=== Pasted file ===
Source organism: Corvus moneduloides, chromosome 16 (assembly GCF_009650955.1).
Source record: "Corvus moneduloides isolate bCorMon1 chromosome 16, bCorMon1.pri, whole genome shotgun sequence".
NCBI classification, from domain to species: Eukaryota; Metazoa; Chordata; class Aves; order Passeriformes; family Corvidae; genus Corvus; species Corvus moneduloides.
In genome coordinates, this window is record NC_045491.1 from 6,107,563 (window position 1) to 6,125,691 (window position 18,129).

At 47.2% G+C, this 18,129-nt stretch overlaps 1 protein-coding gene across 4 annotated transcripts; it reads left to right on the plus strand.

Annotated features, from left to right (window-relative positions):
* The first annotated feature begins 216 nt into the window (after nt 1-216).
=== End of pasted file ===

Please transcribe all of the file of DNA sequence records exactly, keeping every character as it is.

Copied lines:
Source organism: Corvus moneduloides, chromosome 16 (assembly GCF_009650955.1).
Source record: "Corvus moneduloides isolate bCorMon1 chromosome 16, bCorMon1.pri, whole genome shotgun sequence".
NCBI classification, from domain to species: Eukaryota; Metazoa; Chordata; class Aves; order Passeriformes; family Corvidae; genus Corvus; species Corvus moneduloides.
In genome coordinates, this window is record NC_045491.1 from 6,107,563 (window position 1) to 6,125,691 (window position 18,129).

At 47.2% G+C, this 18,129-nt stretch overlaps 1 protein-coding gene across 4 annotated transcripts; it reads left to right on the plus strand.

Annotated features, from left to right (window-relative positions):
* The first annotated feature begins 216 nt into the window (after nt 1-216).